Go function and method values

function references and variables

A function’s type signature is the list of its parameter types and return types:

// this function's signature: (string, float32) int
func foo(a string, b float32) int { ... }

A function variable references functions with a specified signature. Invoking a function variable invokes whatever function it currently references:

func foo(a int, b byte) { 
    // ...
}

func bar(a int, b byte) string { 
    // ... 
}
    
func main() {
    var f func(int, byte) string      // a variable that can reference functions which take an int and a byte and return a string
    f = bar
    f(8, 2)         // calls 'bar'
    f = foo         // compile error: 'foo' does not have the right signature
}

The zero value of a function type is a reference to nothing, and it is denoted nil. Invoking a nil function value triggers a panic:

func main() {
    var f func(int, byte) string      // nil
    f(8, 2)                           // panic: cannot invoke nil
}

A function can receive function references as inputs and return them as outputs:

// 'foo' takes a function (taking an int and returning a string) for its first parameter, takes an int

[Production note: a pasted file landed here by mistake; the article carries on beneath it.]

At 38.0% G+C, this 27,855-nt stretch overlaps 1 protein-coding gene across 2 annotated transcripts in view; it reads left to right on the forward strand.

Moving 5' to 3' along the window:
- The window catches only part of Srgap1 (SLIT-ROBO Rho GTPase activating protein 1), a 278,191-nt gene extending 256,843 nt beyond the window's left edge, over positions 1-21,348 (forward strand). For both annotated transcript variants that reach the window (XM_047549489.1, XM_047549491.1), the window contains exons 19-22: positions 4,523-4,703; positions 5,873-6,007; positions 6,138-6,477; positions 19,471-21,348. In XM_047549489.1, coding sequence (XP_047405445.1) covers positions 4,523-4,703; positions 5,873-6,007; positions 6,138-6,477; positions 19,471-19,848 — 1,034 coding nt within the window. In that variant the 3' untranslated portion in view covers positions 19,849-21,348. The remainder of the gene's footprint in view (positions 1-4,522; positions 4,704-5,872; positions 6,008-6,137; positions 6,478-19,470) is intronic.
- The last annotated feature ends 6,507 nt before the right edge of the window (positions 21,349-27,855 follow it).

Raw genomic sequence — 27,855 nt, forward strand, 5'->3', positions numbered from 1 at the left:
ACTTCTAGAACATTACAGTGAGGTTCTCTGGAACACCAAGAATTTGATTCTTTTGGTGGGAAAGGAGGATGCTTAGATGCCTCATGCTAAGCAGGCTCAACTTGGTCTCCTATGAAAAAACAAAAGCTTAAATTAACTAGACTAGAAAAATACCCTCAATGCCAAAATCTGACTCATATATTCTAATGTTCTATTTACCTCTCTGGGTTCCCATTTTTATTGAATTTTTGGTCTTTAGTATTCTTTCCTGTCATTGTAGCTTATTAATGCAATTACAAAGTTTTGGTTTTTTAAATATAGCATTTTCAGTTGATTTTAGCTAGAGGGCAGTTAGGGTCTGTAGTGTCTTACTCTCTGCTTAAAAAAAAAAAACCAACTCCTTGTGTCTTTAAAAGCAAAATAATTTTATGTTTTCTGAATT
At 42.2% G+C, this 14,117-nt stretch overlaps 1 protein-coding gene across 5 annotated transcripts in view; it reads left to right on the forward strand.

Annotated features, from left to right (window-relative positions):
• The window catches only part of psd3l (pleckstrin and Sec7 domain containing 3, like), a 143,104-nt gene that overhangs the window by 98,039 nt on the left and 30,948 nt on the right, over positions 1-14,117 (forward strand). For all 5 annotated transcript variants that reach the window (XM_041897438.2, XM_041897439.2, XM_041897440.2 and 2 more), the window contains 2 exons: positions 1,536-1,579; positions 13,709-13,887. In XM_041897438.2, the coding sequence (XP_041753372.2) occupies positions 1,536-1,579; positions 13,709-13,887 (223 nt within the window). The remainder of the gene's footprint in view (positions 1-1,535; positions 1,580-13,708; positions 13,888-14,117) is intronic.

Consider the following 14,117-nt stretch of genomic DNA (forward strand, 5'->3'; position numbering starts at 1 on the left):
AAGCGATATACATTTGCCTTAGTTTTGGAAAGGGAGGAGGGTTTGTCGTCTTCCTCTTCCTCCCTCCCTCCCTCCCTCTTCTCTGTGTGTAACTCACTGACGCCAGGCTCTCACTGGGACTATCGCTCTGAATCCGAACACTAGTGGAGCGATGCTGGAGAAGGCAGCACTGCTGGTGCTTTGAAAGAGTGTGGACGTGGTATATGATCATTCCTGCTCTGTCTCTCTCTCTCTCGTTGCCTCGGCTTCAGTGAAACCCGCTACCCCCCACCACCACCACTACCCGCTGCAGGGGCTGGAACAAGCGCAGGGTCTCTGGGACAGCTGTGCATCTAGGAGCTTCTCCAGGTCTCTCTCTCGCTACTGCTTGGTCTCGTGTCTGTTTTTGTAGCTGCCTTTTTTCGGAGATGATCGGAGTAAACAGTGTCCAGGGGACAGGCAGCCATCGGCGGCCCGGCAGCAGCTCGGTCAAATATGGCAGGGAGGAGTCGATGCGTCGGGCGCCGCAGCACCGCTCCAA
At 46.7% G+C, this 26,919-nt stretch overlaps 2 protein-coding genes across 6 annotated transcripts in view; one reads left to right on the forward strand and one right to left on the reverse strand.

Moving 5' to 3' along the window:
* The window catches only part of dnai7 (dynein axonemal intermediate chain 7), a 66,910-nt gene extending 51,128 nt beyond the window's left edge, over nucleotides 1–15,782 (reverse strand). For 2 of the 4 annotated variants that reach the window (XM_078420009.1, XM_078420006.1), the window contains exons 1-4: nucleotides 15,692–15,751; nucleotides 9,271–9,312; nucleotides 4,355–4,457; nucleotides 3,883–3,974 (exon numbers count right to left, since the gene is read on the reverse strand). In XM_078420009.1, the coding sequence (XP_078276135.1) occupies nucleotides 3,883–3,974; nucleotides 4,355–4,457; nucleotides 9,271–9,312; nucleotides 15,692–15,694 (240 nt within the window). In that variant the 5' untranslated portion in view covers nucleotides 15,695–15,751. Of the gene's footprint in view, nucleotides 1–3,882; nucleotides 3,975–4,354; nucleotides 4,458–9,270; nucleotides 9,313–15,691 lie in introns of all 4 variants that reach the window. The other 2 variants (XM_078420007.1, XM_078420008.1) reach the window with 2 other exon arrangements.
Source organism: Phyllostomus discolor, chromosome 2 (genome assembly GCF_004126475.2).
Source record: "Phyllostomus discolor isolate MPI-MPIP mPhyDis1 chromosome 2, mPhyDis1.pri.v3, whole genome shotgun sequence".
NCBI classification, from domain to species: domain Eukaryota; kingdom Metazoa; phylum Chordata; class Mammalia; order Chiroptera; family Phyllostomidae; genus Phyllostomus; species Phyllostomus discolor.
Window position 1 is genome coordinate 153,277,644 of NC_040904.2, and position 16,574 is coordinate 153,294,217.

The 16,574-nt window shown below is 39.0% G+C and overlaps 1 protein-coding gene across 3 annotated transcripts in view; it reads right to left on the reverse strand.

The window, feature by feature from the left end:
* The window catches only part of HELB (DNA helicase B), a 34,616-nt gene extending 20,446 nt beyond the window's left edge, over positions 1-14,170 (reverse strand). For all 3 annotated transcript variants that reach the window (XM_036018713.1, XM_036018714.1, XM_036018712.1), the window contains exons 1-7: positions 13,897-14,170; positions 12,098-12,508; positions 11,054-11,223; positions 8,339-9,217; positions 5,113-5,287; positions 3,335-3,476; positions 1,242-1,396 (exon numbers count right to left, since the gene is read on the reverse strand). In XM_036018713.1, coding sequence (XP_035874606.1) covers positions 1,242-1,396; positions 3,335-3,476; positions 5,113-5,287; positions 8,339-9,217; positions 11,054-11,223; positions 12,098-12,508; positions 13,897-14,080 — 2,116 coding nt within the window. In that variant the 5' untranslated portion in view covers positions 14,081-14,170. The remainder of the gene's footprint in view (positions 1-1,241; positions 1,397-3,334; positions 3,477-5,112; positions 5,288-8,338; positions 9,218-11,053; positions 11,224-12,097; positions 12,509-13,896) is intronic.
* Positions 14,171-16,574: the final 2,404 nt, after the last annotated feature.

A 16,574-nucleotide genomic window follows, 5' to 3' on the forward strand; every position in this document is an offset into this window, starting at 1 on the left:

// for its second parameter, and returns a function (returning an int)
func foo(a func (int) string, b int) func () byte {
    // ...    
}

method values

A method value creates a function that represents a method but also has a bound value for the receiver. A method value is written like a method call without parens or arguments:

type kim int

func (k kim) foo(a int) int {
    return int(k) + a
}

func main() {
    v := kim(5)
    a := v.foo(2)                   // 7
    var f func(int) int
    f = v.foo                       // creates a function with bound value kim(5)
    b := f(2)                       // 7
}

(A struct type cannot have a field and method of the same name because then this syntax for method values would be ambiguous.)

method expressions

A method expression creates a function that represents a method but replaces the receiver with an ordinary parameter. A method expression is written with the receiver type in parens, followed by dot and the method name:

type kim int

func (k kim) foo(a int) int {
    return int(k) + a
}

func main() {
    v := kim(5)
    a := v.foo(2)                   // 7
    var f func(kim, int) int
    f = (kim).foo                   // creates a function taking a kim and an int and returning an int
    b := f(v, 2)                    // 7
}